- In the midst of the test, I tend to forget my GMAT training. It seems like I have a plan going in, but then during the test, that all goes out the window, and I'm just relying on natural ability and stamina.


My take is that, even though you have been preparing for a while, you have not developed solid GMAT skills. If you had, you would naturally use those skills rather than fall into "relying on natural ability and stamina.

It may be that the reason that your skills are not solid is that the approaches you are using are not logic-based and robust, but rather somehow gimmicky and unreliable. If your approaches were solid at their foundations, reliable, and obviously useful, it stands to reason that you would use them consistently, regardless of whether you are simply answering practice questions or taking a test.

So, probably, you have to adjust your approaches to answering quant and verbal questions to make them more logic-based, robust, and reliable, and then you have to practice a lot more until you master using those approaches and use them naturally.
Quote:
- On Verbal, the influx of material is an issue. On CR and CR, The concept of ok, I'm going to spend 2-3 minutes and really dive into this problem, then moments later have to forget what I immersed myself into and do it again for a totally different question is somewhat messing with me. I'm struggling with the goal of diving in for 2-3 minutes, then having to do that entire process again moments later in a different context.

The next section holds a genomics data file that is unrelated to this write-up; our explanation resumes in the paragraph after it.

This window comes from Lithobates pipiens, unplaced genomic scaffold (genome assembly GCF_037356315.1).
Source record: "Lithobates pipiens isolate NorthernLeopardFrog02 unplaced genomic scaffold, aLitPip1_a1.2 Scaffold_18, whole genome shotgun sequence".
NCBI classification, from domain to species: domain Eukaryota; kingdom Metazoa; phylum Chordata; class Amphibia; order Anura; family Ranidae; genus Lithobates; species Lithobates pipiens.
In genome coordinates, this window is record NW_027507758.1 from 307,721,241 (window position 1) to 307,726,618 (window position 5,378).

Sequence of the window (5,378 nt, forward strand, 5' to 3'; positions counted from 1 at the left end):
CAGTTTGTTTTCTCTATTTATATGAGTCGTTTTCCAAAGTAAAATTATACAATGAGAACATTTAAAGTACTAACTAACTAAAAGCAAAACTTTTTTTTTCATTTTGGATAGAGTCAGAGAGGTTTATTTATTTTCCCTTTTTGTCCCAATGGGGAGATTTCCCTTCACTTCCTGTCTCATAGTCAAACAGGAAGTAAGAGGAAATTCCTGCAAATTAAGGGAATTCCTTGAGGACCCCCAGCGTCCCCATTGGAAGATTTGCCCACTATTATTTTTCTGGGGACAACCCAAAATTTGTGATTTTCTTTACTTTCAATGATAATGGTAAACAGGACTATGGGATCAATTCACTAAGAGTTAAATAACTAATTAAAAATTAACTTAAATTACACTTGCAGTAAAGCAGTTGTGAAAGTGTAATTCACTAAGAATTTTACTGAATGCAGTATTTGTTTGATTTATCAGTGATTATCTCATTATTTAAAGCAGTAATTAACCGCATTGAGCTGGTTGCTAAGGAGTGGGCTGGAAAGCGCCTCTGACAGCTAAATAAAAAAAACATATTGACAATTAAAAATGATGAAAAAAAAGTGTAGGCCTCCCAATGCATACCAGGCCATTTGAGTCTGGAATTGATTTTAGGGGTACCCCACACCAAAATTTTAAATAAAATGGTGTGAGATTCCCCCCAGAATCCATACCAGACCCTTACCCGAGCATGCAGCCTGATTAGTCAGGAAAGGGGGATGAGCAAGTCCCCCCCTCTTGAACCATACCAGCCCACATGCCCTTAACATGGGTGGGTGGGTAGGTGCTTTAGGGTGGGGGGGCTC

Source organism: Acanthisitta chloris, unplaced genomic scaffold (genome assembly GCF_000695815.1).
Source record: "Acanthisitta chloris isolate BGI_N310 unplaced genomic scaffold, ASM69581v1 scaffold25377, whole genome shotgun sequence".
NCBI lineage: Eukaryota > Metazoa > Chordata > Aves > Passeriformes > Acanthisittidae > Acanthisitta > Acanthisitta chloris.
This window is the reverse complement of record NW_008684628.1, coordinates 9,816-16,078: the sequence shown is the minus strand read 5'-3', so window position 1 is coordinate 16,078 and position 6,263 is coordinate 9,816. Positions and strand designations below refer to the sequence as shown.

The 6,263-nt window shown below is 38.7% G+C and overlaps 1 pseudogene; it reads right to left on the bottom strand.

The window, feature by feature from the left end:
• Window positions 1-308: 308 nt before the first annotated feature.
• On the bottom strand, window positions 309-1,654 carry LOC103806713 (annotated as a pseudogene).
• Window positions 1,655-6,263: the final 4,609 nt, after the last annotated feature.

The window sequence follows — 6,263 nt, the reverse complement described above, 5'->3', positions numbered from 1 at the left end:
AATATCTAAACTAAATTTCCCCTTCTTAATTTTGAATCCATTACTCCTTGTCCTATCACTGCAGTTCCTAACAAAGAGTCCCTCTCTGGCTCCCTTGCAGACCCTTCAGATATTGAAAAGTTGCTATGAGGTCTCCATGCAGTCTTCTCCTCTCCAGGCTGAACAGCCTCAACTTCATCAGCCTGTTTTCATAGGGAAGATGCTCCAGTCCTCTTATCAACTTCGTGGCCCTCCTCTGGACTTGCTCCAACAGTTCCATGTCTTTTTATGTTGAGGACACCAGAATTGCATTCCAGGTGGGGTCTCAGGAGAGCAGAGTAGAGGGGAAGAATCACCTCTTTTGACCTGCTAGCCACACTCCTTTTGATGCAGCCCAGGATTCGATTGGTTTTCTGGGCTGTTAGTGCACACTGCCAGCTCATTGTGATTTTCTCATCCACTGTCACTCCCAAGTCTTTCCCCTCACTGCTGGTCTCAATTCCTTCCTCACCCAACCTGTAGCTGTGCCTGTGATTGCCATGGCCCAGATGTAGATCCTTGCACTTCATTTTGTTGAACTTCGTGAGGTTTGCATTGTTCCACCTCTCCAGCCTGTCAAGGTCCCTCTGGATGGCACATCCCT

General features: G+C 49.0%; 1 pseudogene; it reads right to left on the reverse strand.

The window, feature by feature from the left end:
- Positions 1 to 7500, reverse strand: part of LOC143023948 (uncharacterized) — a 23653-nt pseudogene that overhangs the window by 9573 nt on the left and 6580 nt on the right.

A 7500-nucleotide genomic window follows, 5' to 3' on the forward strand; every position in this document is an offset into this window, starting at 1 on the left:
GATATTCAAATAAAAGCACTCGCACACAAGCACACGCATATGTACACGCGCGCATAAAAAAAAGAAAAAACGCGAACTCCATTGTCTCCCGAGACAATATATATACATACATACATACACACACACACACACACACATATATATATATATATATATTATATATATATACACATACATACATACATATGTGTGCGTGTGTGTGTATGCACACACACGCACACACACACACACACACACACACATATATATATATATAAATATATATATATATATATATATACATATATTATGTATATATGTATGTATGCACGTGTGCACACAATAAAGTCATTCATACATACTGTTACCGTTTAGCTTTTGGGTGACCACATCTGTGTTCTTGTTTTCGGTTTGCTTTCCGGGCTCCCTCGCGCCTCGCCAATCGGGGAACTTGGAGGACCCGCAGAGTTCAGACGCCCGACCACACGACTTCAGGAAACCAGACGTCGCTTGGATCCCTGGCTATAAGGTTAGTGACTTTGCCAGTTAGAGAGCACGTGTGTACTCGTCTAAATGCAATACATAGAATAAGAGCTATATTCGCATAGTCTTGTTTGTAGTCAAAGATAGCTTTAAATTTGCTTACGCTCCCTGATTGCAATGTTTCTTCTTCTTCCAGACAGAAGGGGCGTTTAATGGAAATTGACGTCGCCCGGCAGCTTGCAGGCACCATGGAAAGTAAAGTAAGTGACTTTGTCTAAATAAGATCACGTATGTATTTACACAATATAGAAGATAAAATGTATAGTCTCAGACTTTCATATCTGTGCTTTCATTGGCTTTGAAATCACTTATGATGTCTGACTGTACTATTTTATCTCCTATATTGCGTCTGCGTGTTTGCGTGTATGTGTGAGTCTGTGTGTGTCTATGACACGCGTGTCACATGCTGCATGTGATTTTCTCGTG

This process is something that you have to accept and become accustomed to, partly through additional practice.

Quote:
- Going along the lines of the last point, on Verbal, from Question #20 ish onward, it's hard to "actively read." In the beginning, I really break down every question methodically and logically, then towards the end I have a hard time reading for comprehension and meaning. This might be a stamina issue, but it seems like my robotic approach goes out the window towards the end.


Your use of the word "robotic" may be a clue here. If your approach is robotic, probably what you are doing is too rigid, perhaps as a result of your approaches not being sufficiently logic-based, robust, and reliable, as discussed above, and also not sufficiently adaptable. It seems likely that you are operating in a way that does not completely make sense, one such that, rather than connecting directly with the process of answering the questions, you are using "approaches" that are "supposed to" work.

Generally speaking, probably you have to adjust your overall approach so that it is less of a GMAT specific approach that you developed from reading a bunch of GMAT prep materials to a life skills and logic-based, flexible, and at times out-of-the-box approach involving your directly connecting with the process of answering the questions rather than operating like a puppet master behind a curtain using "approaches." Yes, of course, there are GMAT specific aspects of any good approach to taking the test, but you have to integrate those aspects with your life skills, logical skills, hacking skills, and anything else that you would use to arrive at correct answers.
_________________

Scott Woodbury-Stewart

Founder and CEO

Scott@TargetTestPrep.com
TTP - Target Test Prep Logo
181 Reviews

5-star rated online GMAT quant
self study course

See why Target Test Prep is the top rated GMAT quant course on GMAT Club. Read Our Reviews

If you find one of my posts helpful, please take a moment to click on the "Kudos" button.

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New post 24 Jan 2020, 08:43
That was exactly the type of feedback I was looking for. I heavily appreciate it.
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Re: Testing Advice   [#permalink] 24 Jan 2020, 08:43